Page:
Israeli ministerial committee backs bill to demote Arabic language
The Ministerial Committee for Legislation voted to present the controversial "nation-state bill" that states "the right to realise self-determination in the State of Israel is unique to the Jewish people."
Currently, both Hebrew and Arabic are Israel's national languages.
The bill states that Hebrew would be the lone national language and downgrades Arabic to "a special status in the state" whose "speakers have the right to language-accessible state services."
It has to pass several rounds of legislation in parliament for it to become law.
The acting head of the ministerial committee, Tourism Minister Yariv Levin, said "Today I decided to put an end to the foot-dragging and to affirm the nation-state law in the Ministerial Committee for Legislation,” Haaretz reported.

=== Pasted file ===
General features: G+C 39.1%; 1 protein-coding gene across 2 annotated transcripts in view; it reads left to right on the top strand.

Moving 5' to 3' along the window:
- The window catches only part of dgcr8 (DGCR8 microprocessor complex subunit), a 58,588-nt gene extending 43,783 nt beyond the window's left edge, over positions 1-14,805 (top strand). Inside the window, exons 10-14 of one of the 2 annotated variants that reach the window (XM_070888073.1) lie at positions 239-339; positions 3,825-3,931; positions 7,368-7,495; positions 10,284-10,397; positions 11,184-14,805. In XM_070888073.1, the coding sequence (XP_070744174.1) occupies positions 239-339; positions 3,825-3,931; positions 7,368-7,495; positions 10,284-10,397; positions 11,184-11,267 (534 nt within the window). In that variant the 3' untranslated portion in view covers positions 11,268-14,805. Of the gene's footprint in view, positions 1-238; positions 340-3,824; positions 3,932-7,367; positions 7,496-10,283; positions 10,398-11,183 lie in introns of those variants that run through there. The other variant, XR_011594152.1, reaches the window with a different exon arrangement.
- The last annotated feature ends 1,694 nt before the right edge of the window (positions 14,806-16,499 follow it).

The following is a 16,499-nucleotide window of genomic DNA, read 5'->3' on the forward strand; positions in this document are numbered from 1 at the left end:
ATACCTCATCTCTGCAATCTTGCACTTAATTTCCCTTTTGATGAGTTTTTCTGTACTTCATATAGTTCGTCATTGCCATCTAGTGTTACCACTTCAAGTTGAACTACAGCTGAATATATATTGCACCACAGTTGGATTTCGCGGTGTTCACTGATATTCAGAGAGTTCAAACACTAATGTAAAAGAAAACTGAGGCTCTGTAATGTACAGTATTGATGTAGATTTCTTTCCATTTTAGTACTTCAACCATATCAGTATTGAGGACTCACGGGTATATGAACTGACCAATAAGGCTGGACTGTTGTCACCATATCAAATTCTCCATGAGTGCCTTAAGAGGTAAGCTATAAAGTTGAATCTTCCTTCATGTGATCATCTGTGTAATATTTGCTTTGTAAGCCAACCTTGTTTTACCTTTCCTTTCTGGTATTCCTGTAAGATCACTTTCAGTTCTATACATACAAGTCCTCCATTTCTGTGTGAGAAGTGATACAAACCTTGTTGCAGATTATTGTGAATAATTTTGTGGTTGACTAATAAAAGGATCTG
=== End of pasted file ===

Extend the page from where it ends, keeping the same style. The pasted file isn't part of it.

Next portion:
"For too long, we've been trying to discuss and reach a decision regarding the law – a basic law that's not clear how it hasn’t been enshrined in legislation until now – and whose simple goal is to protect Israel's status as the state of the Jewish people," he said.
Ayman Odeh, leader of the Joint List coalition of mostly Palestinian lawmakers, said the law was an example of "the tyranny of the majority" and demoted Arabs to being "second-class citizens."
Palestinian Knesset member Esawi Freige – of the opposition Meretz party – said the committee's decision "again proves that for the current government, democracy is a swear word."
If passed, the law would violate the rights of some 1.5 million Palestinians living in Israel.